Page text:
Obstructive sleep apnea syndrome: A child is not just a small adult

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22 Citations (Scopus)

Abstract

Objectives: Pediatric obstructive sleep apnea syndrome (OSAS), like adult OSAS, is characterized by intermittent upper airway collapse during sleep and is associated with anatomic and neuromuscular factors. However, the clinical manifestations, diagnostic criteria, and polysomnographic findings of OSAS in children are likely to be different from those in adults. The purpose of this study was to identify the characteristics that distinguish the clinical manifestations and polysomnographic findings of OSAS in children from those in adults. Methods: The study population consisted of 34 children (mean age, 7.6 years; range, 4 to 16 years) with OSAS and 33 adults (mean age, 40.1 years; range, 18 to 58 years) with OSAS. We compared various clinical manifestations, such as body mass index, tonsil size, severity of symptoms and signs, and polysomnographic data, between these groups. Results: Obesity was more common among the adults, whereas tonsillar hypertrophy was more common among the children. There were significant differences between the groups in the severity of symptoms and signs, including witnessed apnea, daytime sleepiness, morning headache, memory reduction, and daytime fatigue. In the children with OSAS, slow-wave sleep was relatively well preserved, and respiratory events such as apnea and hypopnea occurred mainly during rapid eye movement sleep. Conclusions: The clinical manifestations and polysomnographic findings in children with OSAS differ from those in adults with OSAS.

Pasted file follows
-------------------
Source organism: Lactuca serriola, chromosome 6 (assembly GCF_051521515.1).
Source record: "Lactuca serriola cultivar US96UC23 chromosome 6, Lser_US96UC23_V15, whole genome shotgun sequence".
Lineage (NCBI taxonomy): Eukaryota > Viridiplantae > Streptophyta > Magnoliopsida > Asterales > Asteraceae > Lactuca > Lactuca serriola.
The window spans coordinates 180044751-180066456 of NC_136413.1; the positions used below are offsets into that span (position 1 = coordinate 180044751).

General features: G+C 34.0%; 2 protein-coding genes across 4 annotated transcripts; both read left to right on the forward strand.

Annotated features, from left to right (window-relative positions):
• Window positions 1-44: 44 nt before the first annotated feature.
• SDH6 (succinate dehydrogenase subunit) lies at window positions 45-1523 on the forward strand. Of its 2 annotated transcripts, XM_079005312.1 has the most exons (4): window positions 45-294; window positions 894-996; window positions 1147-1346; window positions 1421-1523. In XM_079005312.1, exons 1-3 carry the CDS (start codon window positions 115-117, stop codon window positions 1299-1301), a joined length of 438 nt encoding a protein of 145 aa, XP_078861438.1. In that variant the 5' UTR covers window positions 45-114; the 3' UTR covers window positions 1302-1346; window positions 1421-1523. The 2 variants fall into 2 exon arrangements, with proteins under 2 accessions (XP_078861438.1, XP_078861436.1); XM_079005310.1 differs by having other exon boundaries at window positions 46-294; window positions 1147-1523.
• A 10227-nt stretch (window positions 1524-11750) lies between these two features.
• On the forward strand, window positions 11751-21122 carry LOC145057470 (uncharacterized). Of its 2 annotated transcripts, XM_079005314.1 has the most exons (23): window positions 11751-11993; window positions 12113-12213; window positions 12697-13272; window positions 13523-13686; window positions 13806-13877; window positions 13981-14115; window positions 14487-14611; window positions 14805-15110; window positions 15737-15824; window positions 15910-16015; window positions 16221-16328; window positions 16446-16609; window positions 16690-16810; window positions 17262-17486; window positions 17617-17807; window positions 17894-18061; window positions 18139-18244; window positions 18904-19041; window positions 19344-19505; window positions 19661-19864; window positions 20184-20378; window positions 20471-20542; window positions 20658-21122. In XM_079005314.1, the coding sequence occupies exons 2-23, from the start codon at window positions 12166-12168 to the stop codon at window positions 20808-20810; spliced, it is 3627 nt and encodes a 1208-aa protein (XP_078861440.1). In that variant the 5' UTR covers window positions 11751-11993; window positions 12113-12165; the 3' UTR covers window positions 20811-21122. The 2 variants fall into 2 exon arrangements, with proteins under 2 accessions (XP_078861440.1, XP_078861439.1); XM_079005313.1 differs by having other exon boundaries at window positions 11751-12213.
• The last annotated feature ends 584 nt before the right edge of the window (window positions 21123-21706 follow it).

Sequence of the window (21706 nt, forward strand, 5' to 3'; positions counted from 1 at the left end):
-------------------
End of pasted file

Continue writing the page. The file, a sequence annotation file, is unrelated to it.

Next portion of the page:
Original languageEnglish
Pages (from-to)656-661
Number of pages6
JournalAnnals of Otology, Rhinology and Laryngology
Volume119
Issue number10
DOIs
Publication statusPublished - 2010 Oct

Keywords

  • Body mass index
  • Child
  • Obstructive sleep apnea syndrome
  • Palatine tonsil
  • Polysomnography
  • Sign
  • Symptom

ASJC Scopus subject areas

  • Otorhinolaryngology

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